Fidelity Favorites: A Look Abroad
This month, we’ve upgraded our ratings on several diversified foreign stock funds, reestablished a small stake abroad following a multi-year hiatus, asserts Jack Bowers, editor of Fidelity Monitor & Insight.
Our absence from these funds has been driven by our view that U.S. stocks have provided a more attractive risk-return opportunity — and we’ve been right!
But nine months after the surprise Brexit vote, the environment for foreign stocks has improved. More sober minds are now seeing the trade opportunities that may spring from Britain’s departure from the EU.
More broadly, Europe’s economy is picking up steam. Euro stocks are also less expensive than our own, and their performance has picked up.
These developments, coupled with concerns that U.S. growth is not accelerating fast enough, have resulted in the dollar’s relative weakness. That’s giving Fidelity’s unhedged foreign funds an added performance boost.
While we believe that U.S. stocks remain the best long-term arena for the majority of your assets, some foreign exposure may help to reduce overall portfolio risk while providing solid returns.
For the past five years, Fidelity Overseas (FOSFX) and its related share classes have been expertly run by Vincent Montemaggiore.
We have preferred his fund to other foreign large-caps as a combination of methodical stock picking (turnover is a low 33%) and country allocations that have given him an ample performance lead over his peers.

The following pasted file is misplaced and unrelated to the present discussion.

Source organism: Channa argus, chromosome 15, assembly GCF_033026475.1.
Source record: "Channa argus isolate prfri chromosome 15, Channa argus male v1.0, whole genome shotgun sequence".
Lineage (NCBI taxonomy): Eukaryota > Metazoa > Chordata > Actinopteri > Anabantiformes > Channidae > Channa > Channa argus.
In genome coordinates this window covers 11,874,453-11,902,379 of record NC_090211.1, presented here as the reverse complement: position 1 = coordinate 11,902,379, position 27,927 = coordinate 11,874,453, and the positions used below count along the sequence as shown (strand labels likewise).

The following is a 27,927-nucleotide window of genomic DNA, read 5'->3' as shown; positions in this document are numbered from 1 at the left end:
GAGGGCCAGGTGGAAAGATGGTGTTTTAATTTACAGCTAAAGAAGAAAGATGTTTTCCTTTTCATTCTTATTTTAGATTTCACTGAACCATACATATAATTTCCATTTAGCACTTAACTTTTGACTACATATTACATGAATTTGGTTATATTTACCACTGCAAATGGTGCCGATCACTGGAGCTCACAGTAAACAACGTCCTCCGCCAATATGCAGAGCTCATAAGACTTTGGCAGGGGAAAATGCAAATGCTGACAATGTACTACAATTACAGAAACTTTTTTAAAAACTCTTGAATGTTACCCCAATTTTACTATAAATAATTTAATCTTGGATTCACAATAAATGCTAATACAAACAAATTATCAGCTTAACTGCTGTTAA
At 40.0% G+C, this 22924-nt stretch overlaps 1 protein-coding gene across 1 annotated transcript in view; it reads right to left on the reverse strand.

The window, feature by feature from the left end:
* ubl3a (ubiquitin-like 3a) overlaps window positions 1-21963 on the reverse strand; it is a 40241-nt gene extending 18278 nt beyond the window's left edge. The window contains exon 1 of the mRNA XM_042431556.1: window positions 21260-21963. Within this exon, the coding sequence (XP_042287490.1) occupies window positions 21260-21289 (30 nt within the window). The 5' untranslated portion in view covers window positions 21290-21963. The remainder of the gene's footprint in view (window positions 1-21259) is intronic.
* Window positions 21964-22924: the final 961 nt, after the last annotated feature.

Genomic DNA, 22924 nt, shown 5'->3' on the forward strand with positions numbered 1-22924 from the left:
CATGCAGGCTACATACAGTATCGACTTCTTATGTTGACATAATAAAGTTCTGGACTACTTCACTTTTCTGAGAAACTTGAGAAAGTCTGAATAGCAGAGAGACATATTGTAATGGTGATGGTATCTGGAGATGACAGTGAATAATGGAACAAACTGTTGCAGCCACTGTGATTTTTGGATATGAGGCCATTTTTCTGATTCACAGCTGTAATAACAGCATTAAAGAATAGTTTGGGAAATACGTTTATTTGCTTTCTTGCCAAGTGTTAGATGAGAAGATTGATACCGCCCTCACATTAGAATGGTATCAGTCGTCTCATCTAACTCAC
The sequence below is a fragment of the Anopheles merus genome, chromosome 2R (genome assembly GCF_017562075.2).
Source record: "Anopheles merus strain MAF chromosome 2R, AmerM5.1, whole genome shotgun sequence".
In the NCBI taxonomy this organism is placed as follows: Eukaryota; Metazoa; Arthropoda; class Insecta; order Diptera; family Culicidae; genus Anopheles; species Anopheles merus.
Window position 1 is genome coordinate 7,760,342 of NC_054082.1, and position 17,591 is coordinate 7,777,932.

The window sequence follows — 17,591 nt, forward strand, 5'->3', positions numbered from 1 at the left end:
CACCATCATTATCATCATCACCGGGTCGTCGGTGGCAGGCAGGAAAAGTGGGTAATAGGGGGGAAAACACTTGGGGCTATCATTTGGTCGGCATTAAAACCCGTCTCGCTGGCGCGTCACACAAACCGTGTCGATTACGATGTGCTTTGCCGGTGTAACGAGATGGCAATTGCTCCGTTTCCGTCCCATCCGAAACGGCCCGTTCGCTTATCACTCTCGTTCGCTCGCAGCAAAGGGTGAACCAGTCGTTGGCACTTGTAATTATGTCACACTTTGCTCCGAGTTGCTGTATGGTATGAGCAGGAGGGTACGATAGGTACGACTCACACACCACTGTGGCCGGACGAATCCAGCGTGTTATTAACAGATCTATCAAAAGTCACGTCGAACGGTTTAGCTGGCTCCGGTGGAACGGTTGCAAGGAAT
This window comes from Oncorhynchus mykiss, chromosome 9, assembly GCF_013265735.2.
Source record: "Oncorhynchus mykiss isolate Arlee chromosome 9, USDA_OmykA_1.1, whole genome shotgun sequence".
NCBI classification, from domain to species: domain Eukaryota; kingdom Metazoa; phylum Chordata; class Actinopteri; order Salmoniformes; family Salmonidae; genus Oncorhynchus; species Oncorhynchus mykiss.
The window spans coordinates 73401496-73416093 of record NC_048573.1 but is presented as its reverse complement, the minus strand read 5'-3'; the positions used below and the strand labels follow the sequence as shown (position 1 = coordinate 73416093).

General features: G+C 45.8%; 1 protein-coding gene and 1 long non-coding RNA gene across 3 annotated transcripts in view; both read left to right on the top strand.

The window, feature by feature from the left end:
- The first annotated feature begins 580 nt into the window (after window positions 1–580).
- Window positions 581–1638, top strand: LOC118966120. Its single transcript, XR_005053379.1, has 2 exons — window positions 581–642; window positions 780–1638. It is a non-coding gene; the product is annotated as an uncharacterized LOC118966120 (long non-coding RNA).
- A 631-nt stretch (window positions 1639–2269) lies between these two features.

Currently, Europe (66%) and Japan (20%) are the fund’s largest regional allocations, though there’s a smattering of developed countries. Country-wise, the U.K. dominates this fund with almost a quarter of fund assets.
The biggest surprise about this fund is this: Despite its small-cap focus and its foreign stock holdings, it is essentially no more risky than the S&P 500 (volatility is just 1.01 versus 1.00 for the market).
Meanwhile, given the primacy of U.S. stocks over other developed markets in recent years, Fidelity International Small Cap (FISMX) has trailed U.S. stocks by a significant margin over the past 1-, 3-and 5-years periods.
Of course, that’s an unfair comparison as fund manager Sam Chamovitz has been “fishing” in an altogether different pond.
On that score, his now three-year-old record is one where he’s decisively beaten his benchmark through shrewd security selection and by tilting the fund’s style bias towards value stocks throughout Europe (42%) and Japan (21%).
It should also be noted that about 12% of its billion-dollar asset base is in volatile emerging markets, making its risk management all the more impressive. Note: The fund has a 2%/90-day redemption fee.